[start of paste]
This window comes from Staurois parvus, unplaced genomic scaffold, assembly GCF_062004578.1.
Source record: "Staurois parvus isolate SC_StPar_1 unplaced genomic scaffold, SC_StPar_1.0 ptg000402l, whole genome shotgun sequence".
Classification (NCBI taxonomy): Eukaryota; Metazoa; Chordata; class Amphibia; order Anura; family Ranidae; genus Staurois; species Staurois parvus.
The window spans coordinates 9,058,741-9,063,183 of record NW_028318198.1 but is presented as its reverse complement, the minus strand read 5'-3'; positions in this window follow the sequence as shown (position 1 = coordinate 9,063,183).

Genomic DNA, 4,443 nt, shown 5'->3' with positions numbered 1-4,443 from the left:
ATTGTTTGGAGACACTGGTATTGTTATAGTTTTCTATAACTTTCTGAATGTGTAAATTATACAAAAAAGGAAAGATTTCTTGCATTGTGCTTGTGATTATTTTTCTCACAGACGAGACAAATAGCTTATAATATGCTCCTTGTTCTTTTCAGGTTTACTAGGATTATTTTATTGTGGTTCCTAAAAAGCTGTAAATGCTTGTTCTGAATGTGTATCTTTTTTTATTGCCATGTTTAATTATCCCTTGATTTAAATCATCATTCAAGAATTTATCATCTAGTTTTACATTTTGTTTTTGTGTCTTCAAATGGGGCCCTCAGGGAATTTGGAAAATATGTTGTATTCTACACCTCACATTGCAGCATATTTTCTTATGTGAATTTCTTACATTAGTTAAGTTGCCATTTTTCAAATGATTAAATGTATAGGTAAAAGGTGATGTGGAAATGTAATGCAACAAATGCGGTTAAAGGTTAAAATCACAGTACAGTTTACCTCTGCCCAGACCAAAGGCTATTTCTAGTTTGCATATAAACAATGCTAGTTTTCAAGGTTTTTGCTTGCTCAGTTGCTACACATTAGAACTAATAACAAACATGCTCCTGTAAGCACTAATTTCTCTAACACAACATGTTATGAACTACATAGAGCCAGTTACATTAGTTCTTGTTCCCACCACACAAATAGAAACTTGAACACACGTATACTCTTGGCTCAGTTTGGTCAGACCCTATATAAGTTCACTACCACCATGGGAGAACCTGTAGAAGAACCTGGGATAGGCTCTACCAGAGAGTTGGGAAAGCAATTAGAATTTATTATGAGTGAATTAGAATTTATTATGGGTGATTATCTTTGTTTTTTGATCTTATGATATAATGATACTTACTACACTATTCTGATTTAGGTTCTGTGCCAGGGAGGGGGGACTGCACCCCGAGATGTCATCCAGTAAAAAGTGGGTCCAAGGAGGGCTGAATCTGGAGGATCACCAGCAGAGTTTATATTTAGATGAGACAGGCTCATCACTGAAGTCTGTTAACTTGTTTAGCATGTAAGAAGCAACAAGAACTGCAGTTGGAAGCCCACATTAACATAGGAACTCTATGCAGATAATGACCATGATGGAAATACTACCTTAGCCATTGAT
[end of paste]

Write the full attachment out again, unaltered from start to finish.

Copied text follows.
This window comes from Staurois parvus, unplaced genomic scaffold, assembly GCF_062004578.1.
Source record: "Staurois parvus isolate SC_StPar_1 unplaced genomic scaffold, SC_StPar_1.0 ptg000402l, whole genome shotgun sequence".
Classification (NCBI taxonomy): Eukaryota; Metazoa; Chordata; class Amphibia; order Anura; family Ranidae; genus Staurois; species Staurois parvus.
The window spans coordinates 9,058,741-9,063,183 of record NW_028318198.1 but is presented as its reverse complement, the minus strand read 5'-3'; positions in this window follow the sequence as shown (position 1 = coordinate 9,063,183).

Genomic DNA, 4,443 nt, shown 5'->3' with positions numbered 1-4,443 from the left:
ATTGTTTGGAGACACTGGTATTGTTATAGTTTTCTATAACTTTCTGAATGTGTAAATTATACAAAAAAGGAAAGATTTCTTGCATTGTGCTTGTGATTATTTTTCTCACAGACGAGACAAATAGCTTATAATATGCTCCTTGTTCTTTTCAGGTTTACTAGGATTATTTTATTGTGGTTCCTAAAAAGCTGTAAATGCTTGTTCTGAATGTGTATCTTTTTTTATTGCCATGTTTAATTATCCCTTGATTTAAATCATCATTCAAGAATTTATCATCTAGTTTTACATTTTGTTTTTGTGTCTTCAAATGGGGCCCTCAGGGAATTTGGAAAATATGTTGTATTCTACACCTCACATTGCAGCATATTTTCTTATGTGAATTTCTTACATTAGTTAAGTTGCCATTTTTCAAATGATTAAATGTATAGGTAAAAGGTGATGTGGAAATGTAATGCAACAAATGCGGTTAAAGGTTAAAATCACAGTACAGTTTACCTCTGCCCAGACCAAAGGCTATTTCTAGTTTGCATATAAACAATGCTAGTTTTCAAGGTTTTTGCTTGCTCAGTTGCTACACATTAGAACTAATAACAAACATGCTCCTGTAAGCACTAATTTCTCTAACACAACATGTTATGAACTACATAGAGCCAGTTACATTAGTTCTTGTTCCCACCACACAAATAGAAACTTGAACACACGTATACTCTTGGCTCAGTTTGGTCAGACCCTATATAAGTTCACTACCACCATGGGAGAACCTGTAGAAGAACCTGGGATAGGCTCTACCAGAGAGTTGGGAAAGCAATTAGAATTTATTATGAGTGAATTAGAATTTATTATGGGTGATTATCTTTGTTTTTTGATCTTATGATATAATGATACTTACTACACTATTCTGATTTAGGTTCTGTGCCAGGGAGGGGGGACTGCACCCCGAGATGTCATCCAGTAAAAAGTGGGTCCAAGGAGGGCTGAATCTGGAGGATCACCAGCAGAGTTTATATTTAGATGAGACAGGCTCATCACTGAAGTCTGTTAACTTGTTTAGCATGTAAGAAGCAACAAGAACTGCAGTTGGAAGCCCACATTAACATAGGAACTCTATGCAGATAATGACCATGATGGAAATACTACCTTAGCCATTGAT